Food in BKK: Din Tai Fung

After a year’s delay caused by the May 2010 political protests and subsequent fires, Taiwanese dumpling chain Din Tai Fung recently opened its first branch in Thailand at the Central World Plaza mall at the Ratchaprasong intersection.  Last week, Tawn and I made a trip there to see how well it upholds the chain’s reputation.  The results?  Overall, positive, but a little bland.


I almost didn’t write this entry because, well, how many times do I need to post pictures of food from Din Tai Fung?  I’ve been twice in Taipei and then again in Hong Kong and Singapore.  The pictures never look that different.  But I waited more than a year for this branch to open and I thought it would be a shame not to give it due consideration.


One feature of Din Tai Fung locations is that the kitchen, or at least the dumpling making portion, is very visible.  The company takes pride in how they operate and their cleanliness is a sign of quality.  Plus, the army of cooks making thousands of dumplings is impressive to watch.  Here are some photos I took, which I think looked a little more interesting in black and white.




The dining area faces large windows overlooking the Big C Supercenter across the street, letting in lots of natural light.  Another seating area is open to the rest of the mall, which leaves you feeling a bit exposed.


The logos on the spoon and napkin have the Chinese, English, Japanese, and Thai versions of the restaurant’s name.  The lady working the front counter, taking names, and coordinating orders was from the Singapore branch, leaving me curious about how they manage operations in different countries.  Is this a franchise location or is it owned directly by the original company in Taiwan?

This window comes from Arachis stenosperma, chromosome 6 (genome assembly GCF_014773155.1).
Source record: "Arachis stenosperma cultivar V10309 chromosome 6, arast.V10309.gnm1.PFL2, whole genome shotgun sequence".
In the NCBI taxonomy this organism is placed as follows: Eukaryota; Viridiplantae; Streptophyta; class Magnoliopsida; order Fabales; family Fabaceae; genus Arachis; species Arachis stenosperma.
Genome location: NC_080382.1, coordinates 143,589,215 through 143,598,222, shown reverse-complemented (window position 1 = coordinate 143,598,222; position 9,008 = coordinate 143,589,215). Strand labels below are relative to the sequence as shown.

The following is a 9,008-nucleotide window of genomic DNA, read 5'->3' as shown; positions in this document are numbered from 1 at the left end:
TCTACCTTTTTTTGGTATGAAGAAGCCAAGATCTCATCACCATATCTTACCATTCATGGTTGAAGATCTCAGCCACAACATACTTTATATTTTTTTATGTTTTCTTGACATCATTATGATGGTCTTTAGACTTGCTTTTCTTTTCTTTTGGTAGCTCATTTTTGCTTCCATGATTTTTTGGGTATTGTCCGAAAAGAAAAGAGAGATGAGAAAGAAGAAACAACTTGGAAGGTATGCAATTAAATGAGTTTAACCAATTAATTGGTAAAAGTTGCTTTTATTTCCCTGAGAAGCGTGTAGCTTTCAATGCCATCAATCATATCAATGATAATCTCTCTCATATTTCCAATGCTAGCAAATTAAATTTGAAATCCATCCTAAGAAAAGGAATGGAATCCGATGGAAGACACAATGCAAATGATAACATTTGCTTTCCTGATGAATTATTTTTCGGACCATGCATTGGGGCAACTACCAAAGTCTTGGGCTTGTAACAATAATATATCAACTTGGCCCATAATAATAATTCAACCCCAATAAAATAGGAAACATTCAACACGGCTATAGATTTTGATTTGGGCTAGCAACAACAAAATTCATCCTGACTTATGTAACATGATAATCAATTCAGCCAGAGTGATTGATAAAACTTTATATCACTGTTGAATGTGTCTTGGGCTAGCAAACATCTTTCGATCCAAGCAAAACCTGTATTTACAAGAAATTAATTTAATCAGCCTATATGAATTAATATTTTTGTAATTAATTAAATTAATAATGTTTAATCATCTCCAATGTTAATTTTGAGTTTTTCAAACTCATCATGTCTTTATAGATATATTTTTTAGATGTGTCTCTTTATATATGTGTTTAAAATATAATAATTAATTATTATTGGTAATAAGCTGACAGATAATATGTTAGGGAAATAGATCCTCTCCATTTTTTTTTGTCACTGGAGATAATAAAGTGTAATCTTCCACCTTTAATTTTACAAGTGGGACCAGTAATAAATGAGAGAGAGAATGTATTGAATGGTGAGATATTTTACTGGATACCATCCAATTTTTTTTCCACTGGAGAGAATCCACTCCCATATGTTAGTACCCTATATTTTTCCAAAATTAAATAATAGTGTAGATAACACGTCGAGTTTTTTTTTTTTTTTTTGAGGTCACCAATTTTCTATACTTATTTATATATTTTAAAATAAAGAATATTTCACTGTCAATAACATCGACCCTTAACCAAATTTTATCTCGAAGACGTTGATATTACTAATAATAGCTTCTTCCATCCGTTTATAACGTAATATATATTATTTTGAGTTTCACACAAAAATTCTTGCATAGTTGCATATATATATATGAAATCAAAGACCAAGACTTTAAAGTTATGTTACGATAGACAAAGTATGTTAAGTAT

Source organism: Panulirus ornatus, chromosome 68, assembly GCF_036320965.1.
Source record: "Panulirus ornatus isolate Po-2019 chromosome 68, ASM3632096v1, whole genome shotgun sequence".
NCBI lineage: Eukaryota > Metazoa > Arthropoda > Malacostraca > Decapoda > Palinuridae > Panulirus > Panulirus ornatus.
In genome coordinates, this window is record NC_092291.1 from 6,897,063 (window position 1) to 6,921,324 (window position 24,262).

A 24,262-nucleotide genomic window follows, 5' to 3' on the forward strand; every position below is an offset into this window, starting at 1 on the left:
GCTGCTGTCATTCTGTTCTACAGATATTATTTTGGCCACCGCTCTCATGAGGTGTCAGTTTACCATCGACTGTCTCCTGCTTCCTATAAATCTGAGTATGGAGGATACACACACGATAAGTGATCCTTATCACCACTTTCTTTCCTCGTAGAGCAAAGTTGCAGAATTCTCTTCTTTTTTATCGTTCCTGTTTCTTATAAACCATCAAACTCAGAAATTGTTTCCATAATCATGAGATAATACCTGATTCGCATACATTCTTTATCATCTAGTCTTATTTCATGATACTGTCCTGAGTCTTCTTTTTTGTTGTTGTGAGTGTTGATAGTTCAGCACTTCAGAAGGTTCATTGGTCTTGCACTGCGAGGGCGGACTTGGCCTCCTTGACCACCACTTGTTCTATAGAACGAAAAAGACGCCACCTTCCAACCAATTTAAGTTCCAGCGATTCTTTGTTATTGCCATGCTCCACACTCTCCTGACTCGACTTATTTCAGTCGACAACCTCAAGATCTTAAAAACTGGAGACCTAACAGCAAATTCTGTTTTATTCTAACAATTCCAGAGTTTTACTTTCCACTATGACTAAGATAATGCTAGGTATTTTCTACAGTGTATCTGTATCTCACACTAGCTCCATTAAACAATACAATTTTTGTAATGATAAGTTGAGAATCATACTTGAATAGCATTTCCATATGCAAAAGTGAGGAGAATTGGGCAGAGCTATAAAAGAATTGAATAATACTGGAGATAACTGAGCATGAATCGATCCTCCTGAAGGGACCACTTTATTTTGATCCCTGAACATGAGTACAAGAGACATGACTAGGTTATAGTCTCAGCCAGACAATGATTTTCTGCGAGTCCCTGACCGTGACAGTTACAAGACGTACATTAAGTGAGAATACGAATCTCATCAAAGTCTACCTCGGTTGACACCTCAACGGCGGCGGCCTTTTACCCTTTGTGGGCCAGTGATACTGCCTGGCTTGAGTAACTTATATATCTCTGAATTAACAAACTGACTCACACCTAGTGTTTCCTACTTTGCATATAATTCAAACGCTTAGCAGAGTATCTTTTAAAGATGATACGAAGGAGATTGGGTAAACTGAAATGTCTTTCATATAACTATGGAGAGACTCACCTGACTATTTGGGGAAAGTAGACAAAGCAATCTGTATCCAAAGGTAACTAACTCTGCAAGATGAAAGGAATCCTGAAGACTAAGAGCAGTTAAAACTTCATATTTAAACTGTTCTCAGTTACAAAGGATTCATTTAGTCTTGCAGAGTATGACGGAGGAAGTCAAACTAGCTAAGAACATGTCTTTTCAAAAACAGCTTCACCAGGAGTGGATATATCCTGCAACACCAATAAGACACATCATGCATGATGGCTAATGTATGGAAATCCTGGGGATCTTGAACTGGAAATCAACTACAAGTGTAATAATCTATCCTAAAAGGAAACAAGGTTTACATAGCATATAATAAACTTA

We started with a special “Oriental Salad in Vinegar Dressing,” which is a combination of seaweed, sprouts, mung bean noodles, and thinly sliced vegetables.  While a tasty combination, it was underseasoned and benefitted greatly from a hearty splash of soy sauce.


Sliced ginger in a mixture of soy sauce and vinegar, the ideal condiment into which you should dip your bao, or dumplings.


The original Xiao Long Bao, steamed pork dumplings.  Here in Bangkok, as well as in the Hong Kong location, I felt that the filling was under-seasoned.  My memory from Taipei is that the dumplings were full of flavor, but perhaps I need to go back and test that memory.


Another variation on the dumplings, this one with vegetables and pork.  The filling was more flavorful than with the original Xiao Long Bao.


Perhaps my favorite dish, the wontons with black vinegar and chilli oil.  Stuffed with shrimp, these lightly sweet dumplings are served in a sauce that is not as frighteningly spicy as you might imagine. 


A good concluding dish was the fried rice topped with pork chop.  The lack of flavor in the bao was made up for by the pork chop, which was liberally dusted in salt and pepper.


If you are thinking of ordering dessert at the Bangkok branch, be advised that nothing is yet available.  I didn’t ask why but perhaps one day they will fix whatever problem they are having.

All told, the quality continues to be high and the Din Tai Fung company can be confident that their good name will be upheld here.  I’m left with the lingering question of whether the blandness in their dumplings is something that I just didn’t notice at the original locations in Taipei and the Singapore location, too, or are the dumplings actually less flavorful here and in Hong Kong?  Further tests will have to be conducted!

Meanwhile, I am glad our wait for Din Tai Fung is over.


Making Xiao Long Bao with No Roadmap

One of the training classes around career development I’ve written for my company lays out the premise that you can’t get to where you want to go if you don’t know where you are going and how you will get there.  Having a clear destination and taking the time to plan your route are important of course, not just in career development but in cooking, too.  So it was all but certain that my desire to make Xiao Long Bao (Shanghainese soup dumplings, hereafter abbreviated as XLB) was bound to fail as I had no clear road map for getting there.